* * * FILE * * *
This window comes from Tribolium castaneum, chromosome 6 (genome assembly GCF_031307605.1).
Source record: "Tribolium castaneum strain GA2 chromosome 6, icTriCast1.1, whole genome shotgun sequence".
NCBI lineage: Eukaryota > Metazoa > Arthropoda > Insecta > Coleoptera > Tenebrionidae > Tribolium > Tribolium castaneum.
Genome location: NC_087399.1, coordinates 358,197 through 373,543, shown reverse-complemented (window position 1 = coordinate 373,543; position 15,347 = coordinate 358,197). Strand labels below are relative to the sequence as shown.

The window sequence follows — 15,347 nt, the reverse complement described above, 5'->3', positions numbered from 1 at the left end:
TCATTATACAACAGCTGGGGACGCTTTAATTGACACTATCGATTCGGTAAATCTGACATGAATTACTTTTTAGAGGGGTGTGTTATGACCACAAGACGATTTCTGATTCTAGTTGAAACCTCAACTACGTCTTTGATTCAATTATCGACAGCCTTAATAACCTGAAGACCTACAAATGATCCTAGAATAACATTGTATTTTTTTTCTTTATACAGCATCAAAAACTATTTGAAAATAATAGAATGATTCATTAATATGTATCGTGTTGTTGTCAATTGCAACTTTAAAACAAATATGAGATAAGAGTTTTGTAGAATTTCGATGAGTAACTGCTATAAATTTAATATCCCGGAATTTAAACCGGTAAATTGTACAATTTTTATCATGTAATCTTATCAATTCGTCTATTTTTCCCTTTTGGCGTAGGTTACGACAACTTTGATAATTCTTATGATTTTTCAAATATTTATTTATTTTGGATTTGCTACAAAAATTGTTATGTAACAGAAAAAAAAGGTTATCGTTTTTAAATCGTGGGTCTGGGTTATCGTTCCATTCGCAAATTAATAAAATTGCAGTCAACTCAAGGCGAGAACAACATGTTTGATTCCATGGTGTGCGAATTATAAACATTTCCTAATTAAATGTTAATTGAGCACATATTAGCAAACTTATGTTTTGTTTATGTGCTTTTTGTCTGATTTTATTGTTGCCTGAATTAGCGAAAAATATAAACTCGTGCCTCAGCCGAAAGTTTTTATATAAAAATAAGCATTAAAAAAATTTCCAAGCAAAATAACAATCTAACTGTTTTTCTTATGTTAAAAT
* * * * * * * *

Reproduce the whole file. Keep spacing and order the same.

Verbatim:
This window comes from Tribolium castaneum, chromosome 6 (genome assembly GCF_031307605.1).
Source record: "Tribolium castaneum strain GA2 chromosome 6, icTriCast1.1, whole genome shotgun sequence".
NCBI lineage: Eukaryota > Metazoa > Arthropoda > Insecta > Coleoptera > Tenebrionidae > Tribolium > Tribolium castaneum.
Genome location: NC_087399.1, coordinates 358,197 through 373,543, shown reverse-complemented (window position 1 = coordinate 373,543; position 15,347 = coordinate 358,197). Strand labels below are relative to the sequence as shown.

The window sequence follows — 15,347 nt, the reverse complement described above, 5'->3', positions numbered from 1 at the left end:
TCATTATACAACAGCTGGGGACGCTTTAATTGACACTATCGATTCGGTAAATCTGACATGAATTACTTTTTAGAGGGGTGTGTTATGACCACAAGACGATTTCTGATTCTAGTTGAAACCTCAACTACGTCTTTGATTCAATTATCGACAGCCTTAATAACCTGAAGACCTACAAATGATCCTAGAATAACATTGTATTTTTTTTCTTTATACAGCATCAAAAACTATTTGAAAATAATAGAATGATTCATTAATATGTATCGTGTTGTTGTCAATTGCAACTTTAAAACAAATATGAGATAAGAGTTTTGTAGAATTTCGATGAGTAACTGCTATAAATTTAATATCCCGGAATTTAAACCGGTAAATTGTACAATTTTTATCATGTAATCTTATCAATTCGTCTATTTTTCCCTTTTGGCGTAGGTTACGACAACTTTGATAATTCTTATGATTTTTCAAATATTTATTTATTTTGGATTTGCTACAAAAATTGTTATGTAACAGAAAAAAAAGGTTATCGTTTTTAAATCGTGGGTCTGGGTTATCGTTCCATTCGCAAATTAATAAAATTGCAGTCAACTCAAGGCGAGAACAACATGTTTGATTCCATGGTGTGCGAATTATAAACATTTCCTAATTAAATGTTAATTGAGCACATATTAGCAAACTTATGTTTTGTTTATGTGCTTTTTGTCTGATTTTATTGTTGCCTGAATTAGCGAAAAATATAAACTCGTGCCTCAGCCGAAAGTTTTTATATAAAAATAAGCATTAAAAAAATTTCCAAGCAAAATAACAATCTAACTGTTTTTCTTATGTTAAAAT